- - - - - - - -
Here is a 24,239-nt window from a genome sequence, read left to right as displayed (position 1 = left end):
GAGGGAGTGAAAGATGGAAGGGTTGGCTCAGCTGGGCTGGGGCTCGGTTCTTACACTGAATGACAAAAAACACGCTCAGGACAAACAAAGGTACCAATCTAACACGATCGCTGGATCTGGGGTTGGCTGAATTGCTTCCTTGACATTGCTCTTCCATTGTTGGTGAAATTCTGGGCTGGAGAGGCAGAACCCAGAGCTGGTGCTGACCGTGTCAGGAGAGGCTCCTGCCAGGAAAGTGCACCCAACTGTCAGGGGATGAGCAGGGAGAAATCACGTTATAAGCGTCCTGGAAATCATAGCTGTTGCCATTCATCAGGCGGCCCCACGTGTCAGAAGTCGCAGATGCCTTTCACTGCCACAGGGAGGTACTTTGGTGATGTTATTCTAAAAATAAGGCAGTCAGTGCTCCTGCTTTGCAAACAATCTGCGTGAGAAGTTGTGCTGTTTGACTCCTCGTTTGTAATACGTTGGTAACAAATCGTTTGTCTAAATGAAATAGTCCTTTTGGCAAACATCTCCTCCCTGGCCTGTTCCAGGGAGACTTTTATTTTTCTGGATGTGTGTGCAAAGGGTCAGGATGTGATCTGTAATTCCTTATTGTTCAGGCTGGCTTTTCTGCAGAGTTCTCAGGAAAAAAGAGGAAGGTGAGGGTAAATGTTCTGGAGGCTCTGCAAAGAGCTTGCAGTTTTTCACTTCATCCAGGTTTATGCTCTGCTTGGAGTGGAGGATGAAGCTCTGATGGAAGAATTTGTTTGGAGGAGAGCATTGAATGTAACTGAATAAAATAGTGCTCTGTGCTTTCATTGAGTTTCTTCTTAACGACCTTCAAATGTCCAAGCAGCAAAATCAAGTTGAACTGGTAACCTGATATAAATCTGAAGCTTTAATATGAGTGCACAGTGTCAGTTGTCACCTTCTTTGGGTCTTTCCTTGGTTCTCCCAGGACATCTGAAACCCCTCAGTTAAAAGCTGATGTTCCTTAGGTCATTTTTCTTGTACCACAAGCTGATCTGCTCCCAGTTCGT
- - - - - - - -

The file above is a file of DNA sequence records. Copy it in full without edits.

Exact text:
Here is a 24,239-nt window from a genome sequence, read left to right as displayed (position 1 = left end):
GAGGGAGTGAAAGATGGAAGGGTTGGCTCAGCTGGGCTGGGGCTCGGTTCTTACACTGAATGACAAAAAACACGCTCAGGACAAACAAAGGTACCAATCTAACACGATCGCTGGATCTGGGGTTGGCTGAATTGCTTCCTTGACATTGCTCTTCCATTGTTGGTGAAATTCTGGGCTGGAGAGGCAGAACCCAGAGCTGGTGCTGACCGTGTCAGGAGAGGCTCCTGCCAGGAAAGTGCACCCAACTGTCAGGGGATGAGCAGGGAGAAATCACGTTATAAGCGTCCTGGAAATCATAGCTGTTGCCATTCATCAGGCGGCCCCACGTGTCAGAAGTCGCAGATGCCTTTCACTGCCACAGGGAGGTACTTTGGTGATGTTATTCTAAAAATAAGGCAGTCAGTGCTCCTGCTTTGCAAACAATCTGCGTGAGAAGTTGTGCTGTTTGACTCCTCGTTTGTAATACGTTGGTAACAAATCGTTTGTCTAAATGAAATAGTCCTTTTGGCAAACATCTCCTCCCTGGCCTGTTCCAGGGAGACTTTTATTTTTCTGGATGTGTGTGCAAAGGGTCAGGATGTGATCTGTAATTCCTTATTGTTCAGGCTGGCTTTTCTGCAGAGTTCTCAGGAAAAAAGAGGAAGGTGAGGGTAAATGTTCTGGAGGCTCTGCAAAGAGCTTGCAGTTTTTCACTTCATCCAGGTTTATGCTCTGCTTGGAGTGGAGGATGAAGCTCTGATGGAAGAATTTGTTTGGAGGAGAGCATTGAATGTAACTGAATAAAATAGTGCTCTGTGCTTTCATTGAGTTTCTTCTTAACGACCTTCAAATGTCCAAGCAGCAAAATCAAGTTGAACTGGTAACCTGATATAAATCTGAAGCTTTAATATGAGTGCACAGTGTCAGTTGTCACCTTCTTTGGGTCTTTCCTTGGTTCTCCCAGGACATCTGAAACCCCTCAGTTAAAAGCTGATGTTCCTTAGGTCATTTTTCTTGTACCACAAGCTGATCTGCTCCCAGTTCGT